“As the new year begins and humanities and social science undergraduates across Canada return to campus, they will face the usual robust combination of academic pressure, parental anxiety over their future employability, nervousness over mounting debts and the inevitable recitation of that tired and toxic mantra: “How many sociologists do we need, anyway?”
They will have been steeled to face the scrutiny of their professors and the apprehension of their parents. However, the incomprehension and parochialism of the commentators, policy wonks and self-labelled enlightened pragmatists who call into question the validity of their studies is both dispiriting and frustrating.
Unpersuaded by the compelling philosophical and social arguments that undergird the continuing relevance of a liberal arts education, and determined to place utility and rationalization of services as the premier determinants of higher education, the critics can easily assail the productivity value of a traditional liberal arts education. They simply point to economic data that shore up theirs as the only common-sense position in a time of global upheaval.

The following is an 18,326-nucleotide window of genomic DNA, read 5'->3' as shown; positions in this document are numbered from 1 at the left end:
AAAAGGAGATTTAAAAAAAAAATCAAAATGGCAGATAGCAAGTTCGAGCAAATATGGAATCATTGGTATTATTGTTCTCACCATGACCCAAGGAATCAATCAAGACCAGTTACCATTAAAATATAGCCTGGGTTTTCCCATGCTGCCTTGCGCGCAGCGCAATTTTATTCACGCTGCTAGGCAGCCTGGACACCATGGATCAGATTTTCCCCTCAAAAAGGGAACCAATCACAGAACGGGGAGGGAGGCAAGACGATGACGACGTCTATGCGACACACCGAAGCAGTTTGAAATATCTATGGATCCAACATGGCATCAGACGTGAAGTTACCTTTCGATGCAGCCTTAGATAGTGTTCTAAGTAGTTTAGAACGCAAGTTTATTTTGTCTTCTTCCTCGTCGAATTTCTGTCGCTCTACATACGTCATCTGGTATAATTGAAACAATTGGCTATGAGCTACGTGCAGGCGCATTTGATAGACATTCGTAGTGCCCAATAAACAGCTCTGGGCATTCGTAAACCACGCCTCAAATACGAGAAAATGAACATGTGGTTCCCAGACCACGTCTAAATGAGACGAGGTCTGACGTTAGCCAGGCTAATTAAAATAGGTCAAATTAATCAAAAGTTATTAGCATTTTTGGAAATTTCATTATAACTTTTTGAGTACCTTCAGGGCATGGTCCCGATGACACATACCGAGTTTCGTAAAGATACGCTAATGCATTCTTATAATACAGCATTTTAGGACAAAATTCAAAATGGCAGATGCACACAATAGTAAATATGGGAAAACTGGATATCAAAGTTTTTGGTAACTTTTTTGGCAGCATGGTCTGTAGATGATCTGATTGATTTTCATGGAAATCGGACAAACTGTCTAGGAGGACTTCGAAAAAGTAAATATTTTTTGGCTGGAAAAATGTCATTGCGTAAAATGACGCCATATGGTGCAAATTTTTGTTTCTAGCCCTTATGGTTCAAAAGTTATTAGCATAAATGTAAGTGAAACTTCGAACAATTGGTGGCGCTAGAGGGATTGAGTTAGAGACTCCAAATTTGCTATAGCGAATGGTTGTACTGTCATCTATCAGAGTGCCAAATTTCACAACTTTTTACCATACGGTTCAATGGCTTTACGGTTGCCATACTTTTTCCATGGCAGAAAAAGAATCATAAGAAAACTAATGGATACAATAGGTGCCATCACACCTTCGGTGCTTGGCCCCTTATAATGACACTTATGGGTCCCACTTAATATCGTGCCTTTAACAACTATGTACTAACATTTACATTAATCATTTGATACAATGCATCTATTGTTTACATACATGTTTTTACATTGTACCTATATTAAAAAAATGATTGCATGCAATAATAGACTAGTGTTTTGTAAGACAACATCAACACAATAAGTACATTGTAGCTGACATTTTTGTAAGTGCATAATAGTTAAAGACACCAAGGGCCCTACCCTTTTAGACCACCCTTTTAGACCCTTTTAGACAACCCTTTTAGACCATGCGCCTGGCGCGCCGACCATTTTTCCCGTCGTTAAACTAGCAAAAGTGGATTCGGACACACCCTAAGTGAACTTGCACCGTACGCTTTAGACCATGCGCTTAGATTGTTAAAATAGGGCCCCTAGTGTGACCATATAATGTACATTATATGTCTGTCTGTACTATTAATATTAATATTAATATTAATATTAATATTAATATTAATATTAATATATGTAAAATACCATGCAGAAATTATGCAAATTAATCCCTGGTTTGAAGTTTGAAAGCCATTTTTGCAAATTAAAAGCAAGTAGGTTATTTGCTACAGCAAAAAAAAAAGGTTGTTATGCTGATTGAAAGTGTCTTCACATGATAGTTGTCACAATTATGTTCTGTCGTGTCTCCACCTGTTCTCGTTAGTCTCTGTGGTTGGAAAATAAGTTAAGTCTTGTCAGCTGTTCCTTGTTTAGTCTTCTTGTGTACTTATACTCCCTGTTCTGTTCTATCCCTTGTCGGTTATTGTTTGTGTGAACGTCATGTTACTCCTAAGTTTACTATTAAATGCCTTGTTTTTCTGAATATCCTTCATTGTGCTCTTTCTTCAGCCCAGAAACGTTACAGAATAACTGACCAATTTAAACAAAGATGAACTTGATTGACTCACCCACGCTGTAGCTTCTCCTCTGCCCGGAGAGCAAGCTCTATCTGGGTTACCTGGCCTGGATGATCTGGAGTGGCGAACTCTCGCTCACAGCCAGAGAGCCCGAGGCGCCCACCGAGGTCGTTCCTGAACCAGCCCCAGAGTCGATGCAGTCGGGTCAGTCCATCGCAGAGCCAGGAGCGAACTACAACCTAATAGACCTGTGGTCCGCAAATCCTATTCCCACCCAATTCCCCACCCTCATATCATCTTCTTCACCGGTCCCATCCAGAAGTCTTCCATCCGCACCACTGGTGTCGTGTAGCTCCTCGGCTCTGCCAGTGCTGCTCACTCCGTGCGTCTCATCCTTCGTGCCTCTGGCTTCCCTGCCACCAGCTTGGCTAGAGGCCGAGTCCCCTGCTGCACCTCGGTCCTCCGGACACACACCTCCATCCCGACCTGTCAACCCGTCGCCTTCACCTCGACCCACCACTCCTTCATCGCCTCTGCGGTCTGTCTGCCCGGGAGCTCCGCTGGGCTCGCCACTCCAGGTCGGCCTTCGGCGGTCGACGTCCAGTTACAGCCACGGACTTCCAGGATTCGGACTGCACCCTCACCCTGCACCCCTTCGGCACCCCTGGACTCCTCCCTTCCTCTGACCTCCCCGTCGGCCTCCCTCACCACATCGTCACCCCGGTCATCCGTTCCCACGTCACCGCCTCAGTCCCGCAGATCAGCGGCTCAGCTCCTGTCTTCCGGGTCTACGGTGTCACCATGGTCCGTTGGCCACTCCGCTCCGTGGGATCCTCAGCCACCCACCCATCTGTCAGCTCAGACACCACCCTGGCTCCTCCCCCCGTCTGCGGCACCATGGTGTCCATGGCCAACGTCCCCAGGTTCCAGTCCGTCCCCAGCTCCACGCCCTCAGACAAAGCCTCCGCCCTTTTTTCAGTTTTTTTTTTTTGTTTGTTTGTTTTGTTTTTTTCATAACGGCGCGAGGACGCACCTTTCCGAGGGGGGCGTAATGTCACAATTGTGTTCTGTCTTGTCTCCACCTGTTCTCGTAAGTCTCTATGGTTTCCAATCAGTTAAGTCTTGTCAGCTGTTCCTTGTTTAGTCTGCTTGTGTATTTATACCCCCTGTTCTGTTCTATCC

In other words, reading Schopenhauer, exploring the relationship between Freud and Jung, studying patterns of exile in the new breed of Canadian novelist or probing the sublime beauty of a late Beethoven piano quartet are nice, but indulgent – a waste of taxpayers’ money and a dereliction of responsibility at a time when the economic engine requires nothing higher than entrepreneurial spirit.
But here’s an idea: a social sciences and humanities education as a corrective to political tyranny.
So, when next a young sociology undergraduate is critiqued in the manner of Peter Shaffer’s Austrian emperor in Amadeus, who observes to a puzzled Mozart that his just-debuted work has “too many notes,” the student might respond that there are as many sociologists as it takes to keep us free.”
If only… We are nowhere near as radical as people think. But at a time where education is too often reduced to job training (increase your employability / human capital / lifetime earning!!), I certainly appreciate the sentiment (of course, it’s in a Canadian newspaper).